Fredrik Backman Has Learned to Read While Distracted

Well, he’s very widely read in Europe but since this interview will be published in America: “The Wolf and the Watchman” (published as “1793” in Sweden), by my friend Niklas Natt och Dag. We’ve shared an office for 12 years and he’s really the most intelligent human I know. His books are historical fiction and take place in Stockholm in the 1790s and they will just blow you away. I’m incredibly proud of him. He’s one of my greatest inspirations.

Bodil Malmsten, without question. She was a Swedish poet and novelist who wrote some of the most heartbreaking things I’ve ever known. You open a book by her and you don’t feel alone anymore. Two passages I quote more than anything are “This hurts too much to touch with words” and “Nothing must happen to you / No, what am I saying, / Everything must happen to you / and it must be wonderful.” If I may mention some more recent Swedish storytellers, there is Alex Schulman, author of “The Survivors.” He’s incredible. I’m convinced you’ll hear a lot more about him in the years to come. Can I go on? If I limit myself to those I know have been published in English recently, it’s Jonas Hassen Khemiri, Sofia Lundberg, Fatima Bremmer, Steve Sem-Sandberg, Christoffer Carlsson, Joakim Zander, Malin Persson Giolito, Sofie Sarenbrandt, Pascal Engman and Sara B. Elfgren. I’ll say Camilla Läckberg too, even though she’s very, very widely known, but I’m putting her in here anyway because she’s really opened the door internationally for so many Swedish writers, myself included, and never gets enough credit for that.

There’s way too many to go through here, but to name a few: The Norwegian author Erlend Loe has been a great inspiration to me comedically. In the last few years I’ve been blown away by different aspects of David Sedaris, Zadie Smith and Celeste Ng, so they’ve probably influenced me. Can I say Dolly Parton too? I adore her storytelling. I’ve found great comfort in the books on writing by Stephen King, Annie Dillard and Haruki Murakami. My friend Niklas Natt och Dag has introduced me to Neil Gaiman and Alan Moore and I can’t thank him enough for that. On a personal level, I’ve tried to learn from the generosity and grace shown to me by Chris Cleave and Sofi Oksanen when we met at the beginning of my career. And of course: Margaret Atwood and Joyce Carol Oates have inspired me greatly in the way they write, but even more so in the way they are. They take my breath away.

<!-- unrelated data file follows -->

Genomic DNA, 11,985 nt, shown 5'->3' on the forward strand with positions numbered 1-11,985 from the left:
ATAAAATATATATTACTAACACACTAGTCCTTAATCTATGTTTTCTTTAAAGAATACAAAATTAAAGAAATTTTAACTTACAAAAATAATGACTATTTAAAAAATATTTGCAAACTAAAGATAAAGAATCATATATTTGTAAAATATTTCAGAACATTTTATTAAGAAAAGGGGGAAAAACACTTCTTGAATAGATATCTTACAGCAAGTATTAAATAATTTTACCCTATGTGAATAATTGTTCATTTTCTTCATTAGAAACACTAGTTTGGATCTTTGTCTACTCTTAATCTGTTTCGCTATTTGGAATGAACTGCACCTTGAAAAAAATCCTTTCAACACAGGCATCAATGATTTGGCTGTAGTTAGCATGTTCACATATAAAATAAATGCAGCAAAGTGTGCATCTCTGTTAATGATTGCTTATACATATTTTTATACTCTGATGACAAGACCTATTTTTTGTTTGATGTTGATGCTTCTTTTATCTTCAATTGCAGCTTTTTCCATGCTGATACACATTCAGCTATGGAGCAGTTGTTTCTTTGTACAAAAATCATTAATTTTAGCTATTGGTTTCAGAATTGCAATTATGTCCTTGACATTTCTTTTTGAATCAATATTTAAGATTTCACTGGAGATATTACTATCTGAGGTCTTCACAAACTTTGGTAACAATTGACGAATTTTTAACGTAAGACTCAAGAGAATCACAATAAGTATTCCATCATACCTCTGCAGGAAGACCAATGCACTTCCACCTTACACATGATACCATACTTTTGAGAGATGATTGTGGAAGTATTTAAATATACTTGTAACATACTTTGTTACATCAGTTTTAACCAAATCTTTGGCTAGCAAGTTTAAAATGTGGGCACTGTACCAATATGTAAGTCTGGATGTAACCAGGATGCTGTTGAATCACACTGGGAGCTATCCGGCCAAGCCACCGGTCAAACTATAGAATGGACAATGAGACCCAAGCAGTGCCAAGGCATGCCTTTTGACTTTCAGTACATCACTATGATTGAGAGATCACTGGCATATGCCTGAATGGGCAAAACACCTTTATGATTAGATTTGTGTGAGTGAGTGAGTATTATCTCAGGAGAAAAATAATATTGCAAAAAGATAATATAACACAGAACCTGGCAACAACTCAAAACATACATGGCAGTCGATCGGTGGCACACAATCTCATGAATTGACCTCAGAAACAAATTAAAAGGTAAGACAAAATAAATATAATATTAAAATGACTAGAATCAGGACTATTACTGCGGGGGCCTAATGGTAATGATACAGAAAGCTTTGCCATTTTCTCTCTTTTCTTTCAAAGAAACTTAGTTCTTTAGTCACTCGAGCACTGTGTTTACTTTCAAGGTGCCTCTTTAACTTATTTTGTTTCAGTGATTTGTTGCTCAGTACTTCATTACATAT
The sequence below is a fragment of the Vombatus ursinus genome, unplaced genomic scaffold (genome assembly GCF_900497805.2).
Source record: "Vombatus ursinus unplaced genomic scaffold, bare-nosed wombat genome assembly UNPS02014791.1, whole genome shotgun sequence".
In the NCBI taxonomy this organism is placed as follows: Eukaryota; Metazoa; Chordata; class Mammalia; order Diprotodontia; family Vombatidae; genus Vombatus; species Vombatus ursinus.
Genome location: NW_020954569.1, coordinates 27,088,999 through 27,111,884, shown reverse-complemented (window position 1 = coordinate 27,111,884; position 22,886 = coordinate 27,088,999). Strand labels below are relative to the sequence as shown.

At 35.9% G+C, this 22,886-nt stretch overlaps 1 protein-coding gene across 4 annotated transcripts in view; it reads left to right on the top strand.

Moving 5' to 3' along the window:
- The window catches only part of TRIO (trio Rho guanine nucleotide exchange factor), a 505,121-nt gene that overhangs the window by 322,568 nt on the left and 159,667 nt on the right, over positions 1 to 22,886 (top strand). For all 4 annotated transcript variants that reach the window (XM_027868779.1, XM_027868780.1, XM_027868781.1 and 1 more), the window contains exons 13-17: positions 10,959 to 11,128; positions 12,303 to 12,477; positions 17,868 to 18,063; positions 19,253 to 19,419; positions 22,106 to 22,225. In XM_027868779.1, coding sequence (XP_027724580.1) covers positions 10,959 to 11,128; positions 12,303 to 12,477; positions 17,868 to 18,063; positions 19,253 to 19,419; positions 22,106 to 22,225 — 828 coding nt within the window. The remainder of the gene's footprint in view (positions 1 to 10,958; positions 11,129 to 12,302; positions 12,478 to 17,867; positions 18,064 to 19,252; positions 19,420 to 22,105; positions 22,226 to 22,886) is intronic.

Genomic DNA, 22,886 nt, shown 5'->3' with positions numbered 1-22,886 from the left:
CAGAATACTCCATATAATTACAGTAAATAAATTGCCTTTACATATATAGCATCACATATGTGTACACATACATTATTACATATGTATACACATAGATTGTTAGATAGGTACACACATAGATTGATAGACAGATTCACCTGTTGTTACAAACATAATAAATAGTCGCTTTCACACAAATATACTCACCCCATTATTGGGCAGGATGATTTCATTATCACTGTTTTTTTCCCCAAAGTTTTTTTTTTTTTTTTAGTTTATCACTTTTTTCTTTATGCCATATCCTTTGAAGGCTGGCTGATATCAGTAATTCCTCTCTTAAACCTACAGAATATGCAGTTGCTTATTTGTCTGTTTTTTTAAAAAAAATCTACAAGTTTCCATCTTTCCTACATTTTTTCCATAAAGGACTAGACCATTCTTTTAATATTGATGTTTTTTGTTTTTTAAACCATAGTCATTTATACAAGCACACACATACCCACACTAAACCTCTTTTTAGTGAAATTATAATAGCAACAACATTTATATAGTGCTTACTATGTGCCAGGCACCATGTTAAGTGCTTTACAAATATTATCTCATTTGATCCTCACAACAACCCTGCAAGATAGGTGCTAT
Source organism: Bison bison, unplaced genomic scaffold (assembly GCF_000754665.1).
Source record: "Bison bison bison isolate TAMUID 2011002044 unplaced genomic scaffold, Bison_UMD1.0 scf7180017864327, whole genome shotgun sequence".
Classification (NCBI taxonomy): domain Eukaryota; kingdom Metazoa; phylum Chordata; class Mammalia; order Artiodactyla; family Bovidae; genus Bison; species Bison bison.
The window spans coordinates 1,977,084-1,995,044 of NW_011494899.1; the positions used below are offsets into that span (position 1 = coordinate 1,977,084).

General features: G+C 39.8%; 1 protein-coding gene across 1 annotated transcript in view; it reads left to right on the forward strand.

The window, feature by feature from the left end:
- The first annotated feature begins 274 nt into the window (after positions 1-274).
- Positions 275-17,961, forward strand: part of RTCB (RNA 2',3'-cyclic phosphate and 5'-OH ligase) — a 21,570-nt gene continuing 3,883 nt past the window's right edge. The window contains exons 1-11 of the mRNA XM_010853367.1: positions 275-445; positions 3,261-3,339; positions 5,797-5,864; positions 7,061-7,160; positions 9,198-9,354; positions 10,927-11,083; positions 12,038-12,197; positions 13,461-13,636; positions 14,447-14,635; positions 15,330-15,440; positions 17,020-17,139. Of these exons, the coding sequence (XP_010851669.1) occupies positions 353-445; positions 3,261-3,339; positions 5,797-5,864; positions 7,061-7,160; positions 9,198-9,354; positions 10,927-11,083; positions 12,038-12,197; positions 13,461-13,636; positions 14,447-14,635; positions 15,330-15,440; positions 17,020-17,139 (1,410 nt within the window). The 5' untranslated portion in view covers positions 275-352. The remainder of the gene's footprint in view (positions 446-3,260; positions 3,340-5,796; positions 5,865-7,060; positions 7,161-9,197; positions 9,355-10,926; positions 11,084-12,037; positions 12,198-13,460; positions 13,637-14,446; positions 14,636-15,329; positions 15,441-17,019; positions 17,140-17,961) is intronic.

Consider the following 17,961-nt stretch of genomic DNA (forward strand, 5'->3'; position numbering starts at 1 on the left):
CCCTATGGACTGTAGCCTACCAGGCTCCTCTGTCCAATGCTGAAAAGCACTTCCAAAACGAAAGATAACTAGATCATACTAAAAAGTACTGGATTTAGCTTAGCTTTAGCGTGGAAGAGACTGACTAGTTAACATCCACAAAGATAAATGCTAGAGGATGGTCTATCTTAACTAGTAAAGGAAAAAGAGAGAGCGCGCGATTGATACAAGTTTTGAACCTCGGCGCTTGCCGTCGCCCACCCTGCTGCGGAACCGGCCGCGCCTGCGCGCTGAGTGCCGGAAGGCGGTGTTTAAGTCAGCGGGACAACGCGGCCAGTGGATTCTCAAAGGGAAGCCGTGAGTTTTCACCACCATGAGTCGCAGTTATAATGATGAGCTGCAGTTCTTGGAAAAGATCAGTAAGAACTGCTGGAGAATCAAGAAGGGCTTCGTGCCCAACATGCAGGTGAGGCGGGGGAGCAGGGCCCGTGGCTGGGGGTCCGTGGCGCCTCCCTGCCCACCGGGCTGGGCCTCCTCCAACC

No. I can’t imagine a time where reading should make you feel guilty. When I was little I was obsessed with comic books, and one time one of my mother’s friends said condescendingly to her: “Why don’t you give him a proper book to read?” My mother turned around and answered: “My children can read whatever they want, just as long as they read!” It’s one of the nicest things anyone has ever done for me. My mother is still the person I talk about reading with the most.

Simon Kuper. And Joyce Carol Oates, of course, but she can write anything. Nick Hornby’s “Fever Pitch” was a strong influence on me as a teenager, along with the Swedish author Max Lundgren, who wrote about a fictional soccer team called Ashöjdens BK. I think the storytelling of Buzz Bissinger is visible in the way I wrote the Beartown trilogy. I really like Mina Kimes, too. I’ll also throw in the Finnish poet and author Kari Hotakainen, who wrote the biography of the Formula 1 driver Kimi Räikkönen and completely changed the way I thought about writing a biography. Most of all because Kimi rarely speaks or even answers a question in the whole book. I got “Throwback,” by Jason Kendall and Lee Judge, as a gift from my friend Paul in Chicago a couple of years ago, and it really made me fall in love with baseball. I thought the Andre Agassi autobiography “Open” was absolutely fantastic too.